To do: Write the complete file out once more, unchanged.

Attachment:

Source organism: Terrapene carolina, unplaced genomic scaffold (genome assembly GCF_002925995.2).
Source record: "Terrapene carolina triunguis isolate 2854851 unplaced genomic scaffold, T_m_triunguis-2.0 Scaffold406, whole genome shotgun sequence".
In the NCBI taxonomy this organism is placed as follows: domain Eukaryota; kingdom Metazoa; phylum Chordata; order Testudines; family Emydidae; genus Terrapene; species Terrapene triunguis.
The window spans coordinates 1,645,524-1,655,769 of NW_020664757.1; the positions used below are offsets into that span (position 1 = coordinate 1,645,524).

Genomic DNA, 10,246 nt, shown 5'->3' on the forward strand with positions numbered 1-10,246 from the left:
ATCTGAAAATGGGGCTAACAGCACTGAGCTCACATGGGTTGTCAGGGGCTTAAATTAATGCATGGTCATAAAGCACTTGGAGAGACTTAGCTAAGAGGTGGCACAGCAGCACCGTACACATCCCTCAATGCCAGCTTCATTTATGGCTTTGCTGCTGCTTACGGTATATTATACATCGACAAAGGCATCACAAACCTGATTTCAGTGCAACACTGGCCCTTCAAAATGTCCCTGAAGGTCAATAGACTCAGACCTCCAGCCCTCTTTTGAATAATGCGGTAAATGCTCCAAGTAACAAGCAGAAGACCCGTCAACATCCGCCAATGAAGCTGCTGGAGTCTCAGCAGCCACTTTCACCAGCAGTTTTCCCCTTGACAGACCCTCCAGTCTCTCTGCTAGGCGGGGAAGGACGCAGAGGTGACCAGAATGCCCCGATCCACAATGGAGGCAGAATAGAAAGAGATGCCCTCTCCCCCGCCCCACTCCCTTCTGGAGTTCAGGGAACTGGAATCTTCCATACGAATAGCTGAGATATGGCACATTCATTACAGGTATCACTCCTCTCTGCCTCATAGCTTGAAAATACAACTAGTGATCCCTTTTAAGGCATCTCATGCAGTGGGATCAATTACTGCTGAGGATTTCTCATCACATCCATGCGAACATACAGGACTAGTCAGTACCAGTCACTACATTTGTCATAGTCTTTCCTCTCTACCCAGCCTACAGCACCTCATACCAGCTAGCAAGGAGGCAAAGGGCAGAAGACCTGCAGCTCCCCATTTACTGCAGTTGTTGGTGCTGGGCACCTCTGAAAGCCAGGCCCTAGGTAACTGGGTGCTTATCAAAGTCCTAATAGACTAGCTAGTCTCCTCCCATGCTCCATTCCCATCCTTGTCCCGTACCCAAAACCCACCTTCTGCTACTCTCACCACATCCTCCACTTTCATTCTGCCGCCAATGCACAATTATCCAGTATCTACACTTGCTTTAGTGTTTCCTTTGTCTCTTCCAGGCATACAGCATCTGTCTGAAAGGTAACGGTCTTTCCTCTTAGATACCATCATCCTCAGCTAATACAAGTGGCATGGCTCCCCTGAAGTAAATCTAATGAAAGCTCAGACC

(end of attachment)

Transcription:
Source organism: Terrapene carolina, unplaced genomic scaffold (genome assembly GCF_002925995.2).
Source record: "Terrapene carolina triunguis isolate 2854851 unplaced genomic scaffold, T_m_triunguis-2.0 Scaffold406, whole genome shotgun sequence".
In the NCBI taxonomy this organism is placed as follows: domain Eukaryota; kingdom Metazoa; phylum Chordata; order Testudines; family Emydidae; genus Terrapene; species Terrapene triunguis.
The window spans coordinates 1,645,524-1,655,769 of NW_020664757.1; the positions used below are offsets into that span (position 1 = coordinate 1,645,524).

Genomic DNA, 10,246 nt, shown 5'->3' on the forward strand with positions numbered 1-10,246 from the left:
ATCTGAAAATGGGGCTAACAGCACTGAGCTCACATGGGTTGTCAGGGGCTTAAATTAATGCATGGTCATAAAGCACTTGGAGAGACTTAGCTAAGAGGTGGCACAGCAGCACCGTACACATCCCTCAATGCCAGCTTCATTTATGGCTTTGCTGCTGCTTACGGTATATTATACATCGACAAAGGCATCACAAACCTGATTTCAGTGCAACACTGGCCCTTCAAAATGTCCCTGAAGGTCAATAGACTCAGACCTCCAGCCCTCTTTTGAATAATGCGGTAAATGCTCCAAGTAACAAGCAGAAGACCCGTCAACATCCGCCAATGAAGCTGCTGGAGTCTCAGCAGCCACTTTCACCAGCAGTTTTCCCCTTGACAGACCCTCCAGTCTCTCTGCTAGGCGGGGAAGGACGCAGAGGTGACCAGAATGCCCCGATCCACAATGGAGGCAGAATAGAAAGAGATGCCCTCTCCCCCGCCCCACTCCCTTCTGGAGTTCAGGGAACTGGAATCTTCCATACGAATAGCTGAGATATGGCACATTCATTACAGGTATCACTCCTCTCTGCCTCATAGCTTGAAAATACAACTAGTGATCCCTTTTAAGGCATCTCATGCAGTGGGATCAATTACTGCTGAGGATTTCTCATCACATCCATGCGAACATACAGGACTAGTCAGTACCAGTCACTACATTTGTCATAGTCTTTCCTCTCTACCCAGCCTACAGCACCTCATACCAGCTAGCAAGGAGGCAAAGGGCAGAAGACCTGCAGCTCCCCATTTACTGCAGTTGTTGGTGCTGGGCACCTCTGAAAGCCAGGCCCTAGGTAACTGGGTGCTTATCAAAGTCCTAATAGACTAGCTAGTCTCCTCCCATGCTCCATTCCCATCCTTGTCCCGTACCCAAAACCCACCTTCTGCTACTCTCACCACATCCTCCACTTTCATTCTGCCGCCAATGCACAATTATCCAGTATCTACACTTGCTTTAGTGTTTCCTTTGTCTCTTCCAGGCATACAGCATCTGTCTGAAAGGTAACGGTCTTTCCTCTTAGATACCATCATCCTCAGCTAATACAAGTGGCATGGCTCCCCTGAAGTAAATCTAATGAAAGCTCAGACC